What’s on TV: Monday, December 30
If you told someone in 1985 that Neighbours would still be on air 34 years later, they'd probably be amazed that time travel had become a reality. They'd also be mildly surprised at the longevity of a show that, for all its many virtues, has never been exactly premium drama. In fact Neighbours' continued existence is a kind of defiance of natural laws, but then UK sales will do that.
Those of us who grew up thrilling to the escapades of Madge and Harold and Scott and Charlene and the several dozen different actresses who played Lucy may find today's adventures of Harlow and Dippi and Finn disorienting, but luckily Paul Robinson is still there, currently in his 84th season. That's Ramsay Street's secret: enduring familiarity. You can drop in any time and nothing will have changed besides the characters' names. You have to admit that's a lot more reassuring than real life.
Stefan Dennis is still there as Paul Robinson in Neighbours.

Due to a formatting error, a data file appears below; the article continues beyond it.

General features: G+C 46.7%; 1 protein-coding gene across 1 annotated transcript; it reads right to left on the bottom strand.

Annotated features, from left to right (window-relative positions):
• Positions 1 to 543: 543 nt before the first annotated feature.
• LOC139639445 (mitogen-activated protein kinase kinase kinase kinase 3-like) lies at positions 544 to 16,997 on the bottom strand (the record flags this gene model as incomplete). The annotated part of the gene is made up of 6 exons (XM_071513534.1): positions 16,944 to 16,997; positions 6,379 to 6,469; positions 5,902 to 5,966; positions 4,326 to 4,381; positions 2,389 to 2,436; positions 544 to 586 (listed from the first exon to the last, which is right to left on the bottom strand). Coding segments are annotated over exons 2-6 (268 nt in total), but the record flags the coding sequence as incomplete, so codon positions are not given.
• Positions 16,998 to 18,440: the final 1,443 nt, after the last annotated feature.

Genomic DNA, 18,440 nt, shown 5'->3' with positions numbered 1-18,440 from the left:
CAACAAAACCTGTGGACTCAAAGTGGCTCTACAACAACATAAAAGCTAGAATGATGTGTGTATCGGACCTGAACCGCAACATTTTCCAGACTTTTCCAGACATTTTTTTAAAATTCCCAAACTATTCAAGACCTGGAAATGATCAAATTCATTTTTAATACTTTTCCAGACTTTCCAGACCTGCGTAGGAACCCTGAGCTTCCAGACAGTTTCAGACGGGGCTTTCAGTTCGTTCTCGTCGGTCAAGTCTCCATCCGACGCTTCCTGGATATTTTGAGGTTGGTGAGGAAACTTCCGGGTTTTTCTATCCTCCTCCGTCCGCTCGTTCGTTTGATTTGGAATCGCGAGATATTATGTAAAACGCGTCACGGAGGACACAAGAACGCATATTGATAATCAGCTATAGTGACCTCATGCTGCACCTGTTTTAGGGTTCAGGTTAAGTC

Karla Grant Presents: First School at Middle Beach
Karla Grant is one of the unsung heroes of Australian media, quietly and assiduously working away to bring the stories of Indigenous Australia to light. Here she presents a documentary relating the tale of Brian and Violet Carter, who started a school on the beach at Ardyaloon in Western Australia. A remarkable story about a remarkable couple and community, and a brilliant example of one of television's great abilities: to bring to light the small but fascinating stories hidden all around us.
Back to the Moon
Isn't it about time we went back to the moon? When we first set foot on it, 50 years ago, we all assumed that pretty soon everyone would be popping up there for the weekend, just to get away from it all. Yet since 1972, no human has stepped onto the moon at all, which is just ridiculous: a whole big moon with nobody on it. Luckily, as this doco shows, steps are being taken to bring people back to the moon, and fulfil the promises of 1969 for us all. The show follows the scientists and engineers who are working towards more lunar exploration, and runs through the reasons why this would be a worthwhile exercise (given that moon travel is actually quite pricey). These range from the benefits to research, to the acquisition of precious moon minerals, to using the moon as a base to planet-hop over to Mars or other exotic worlds. But really, the most overwhelming reason to go back to the moon must surely be: so we can say we're going to the freaking moon! Isn't that enough?
Source: Read Full Article